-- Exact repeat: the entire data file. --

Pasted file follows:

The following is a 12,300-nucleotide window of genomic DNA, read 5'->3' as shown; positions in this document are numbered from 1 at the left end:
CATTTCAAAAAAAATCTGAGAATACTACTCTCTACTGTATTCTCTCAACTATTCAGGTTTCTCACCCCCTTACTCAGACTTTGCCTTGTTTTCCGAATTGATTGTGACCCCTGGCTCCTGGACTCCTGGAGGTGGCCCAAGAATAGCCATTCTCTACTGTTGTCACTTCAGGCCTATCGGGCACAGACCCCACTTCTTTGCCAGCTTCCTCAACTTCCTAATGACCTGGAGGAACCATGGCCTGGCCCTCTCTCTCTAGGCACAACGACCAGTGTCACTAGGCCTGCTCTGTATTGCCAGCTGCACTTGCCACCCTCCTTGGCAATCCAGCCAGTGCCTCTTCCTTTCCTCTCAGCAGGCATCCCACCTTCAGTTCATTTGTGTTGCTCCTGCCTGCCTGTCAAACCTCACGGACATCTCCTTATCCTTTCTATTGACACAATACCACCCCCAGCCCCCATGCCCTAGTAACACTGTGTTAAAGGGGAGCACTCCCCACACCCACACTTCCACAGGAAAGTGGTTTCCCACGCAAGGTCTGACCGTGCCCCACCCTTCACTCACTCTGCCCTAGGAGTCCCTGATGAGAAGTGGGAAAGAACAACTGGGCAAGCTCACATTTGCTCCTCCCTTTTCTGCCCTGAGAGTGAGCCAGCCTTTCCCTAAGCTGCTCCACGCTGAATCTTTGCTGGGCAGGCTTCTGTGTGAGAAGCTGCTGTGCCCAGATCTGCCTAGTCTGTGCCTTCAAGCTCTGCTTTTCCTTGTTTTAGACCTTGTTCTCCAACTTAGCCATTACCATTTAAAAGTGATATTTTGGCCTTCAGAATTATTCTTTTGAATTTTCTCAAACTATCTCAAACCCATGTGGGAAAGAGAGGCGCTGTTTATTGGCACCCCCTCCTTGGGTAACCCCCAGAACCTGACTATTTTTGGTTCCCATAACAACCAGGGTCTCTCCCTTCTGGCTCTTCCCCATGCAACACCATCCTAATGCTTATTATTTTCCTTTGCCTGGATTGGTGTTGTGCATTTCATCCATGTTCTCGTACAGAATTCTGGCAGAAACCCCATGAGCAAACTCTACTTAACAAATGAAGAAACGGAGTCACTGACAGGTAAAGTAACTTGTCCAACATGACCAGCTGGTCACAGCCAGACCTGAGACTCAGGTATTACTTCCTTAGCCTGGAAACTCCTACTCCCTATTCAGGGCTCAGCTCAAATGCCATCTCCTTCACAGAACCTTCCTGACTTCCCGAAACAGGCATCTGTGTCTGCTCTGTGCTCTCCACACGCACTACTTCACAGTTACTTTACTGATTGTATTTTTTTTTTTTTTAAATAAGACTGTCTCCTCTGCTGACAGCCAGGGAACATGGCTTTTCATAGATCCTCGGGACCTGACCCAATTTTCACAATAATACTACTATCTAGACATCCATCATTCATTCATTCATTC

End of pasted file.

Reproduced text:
The following is a 12,300-nucleotide window of genomic DNA, read 5'->3' as shown; positions in this document are numbered from 1 at the left end:
CATTTCAAAAAAAATCTGAGAATACTACTCTCTACTGTATTCTCTCAACTATTCAGGTTTCTCACCCCCTTACTCAGACTTTGCCTTGTTTTCCGAATTGATTGTGACCCCTGGCTCCTGGACTCCTGGAGGTGGCCCAAGAATAGCCATTCTCTACTGTTGTCACTTCAGGCCTATCGGGCACAGACCCCACTTCTTTGCCAGCTTCCTCAACTTCCTAATGACCTGGAGGAACCATGGCCTGGCCCTCTCTCTCTAGGCACAACGACCAGTGTCACTAGGCCTGCTCTGTATTGCCAGCTGCACTTGCCACCCTCCTTGGCAATCCAGCCAGTGCCTCTTCCTTTCCTCTCAGCAGGCATCCCACCTTCAGTTCATTTGTGTTGCTCCTGCCTGCCTGTCAAACCTCACGGACATCTCCTTATCCTTTCTATTGACACAATACCACCCCCAGCCCCCATGCCCTAGTAACACTGTGTTAAAGGGGAGCACTCCCCACACCCACACTTCCACAGGAAAGTGGTTTCCCACGCAAGGTCTGACCGTGCCCCACCCTTCACTCACTCTGCCCTAGGAGTCCCTGATGAGAAGTGGGAAAGAACAACTGGGCAAGCTCACATTTGCTCCTCCCTTTTCTGCCCTGAGAGTGAGCCAGCCTTTCCCTAAGCTGCTCCACGCTGAATCTTTGCTGGGCAGGCTTCTGTGTGAGAAGCTGCTGTGCCCAGATCTGCCTAGTCTGTGCCTTCAAGCTCTGCTTTTCCTTGTTTTAGACCTTGTTCTCCAACTTAGCCATTACCATTTAAAAGTGATATTTTGGCCTTCAGAATTATTCTTTTGAATTTTCTCAAACTATCTCAAACCCATGTGGGAAAGAGAGGCGCTGTTTATTGGCACCCCCTCCTTGGGTAACCCCCAGAACCTGACTATTTTTGGTTCCCATAACAACCAGGGTCTCTCCCTTCTGGCTCTTCCCCATGCAACACCATCCTAATGCTTATTATTTTCCTTTGCCTGGATTGGTGTTGTGCATTTCATCCATGTTCTCGTACAGAATTCTGGCAGAAACCCCATGAGCAAACTCTACTTAACAAATGAAGAAACGGAGTCACTGACAGGTAAAGTAACTTGTCCAACATGACCAGCTGGTCACAGCCAGACCTGAGACTCAGGTATTACTTCCTTAGCCTGGAAACTCCTACTCCCTATTCAGGGCTCAGCTCAAATGCCATCTCCTTCACAGAACCTTCCTGACTTCCCGAAACAGGCATCTGTGTCTGCTCTGTGCTCTCCACACGCACTACTTCACAGTTACTTTACTGATTGTATTTTTTTTTTTTTTAAATAAGACTGTCTCCTCTGCTGACAGCCAGGGAACATGGCTTTTCATAGATCCTCGGGACCTGACCCAATTTTCACAATAATACTACTATCTAGACATCCATCATTCATTCATTCATTC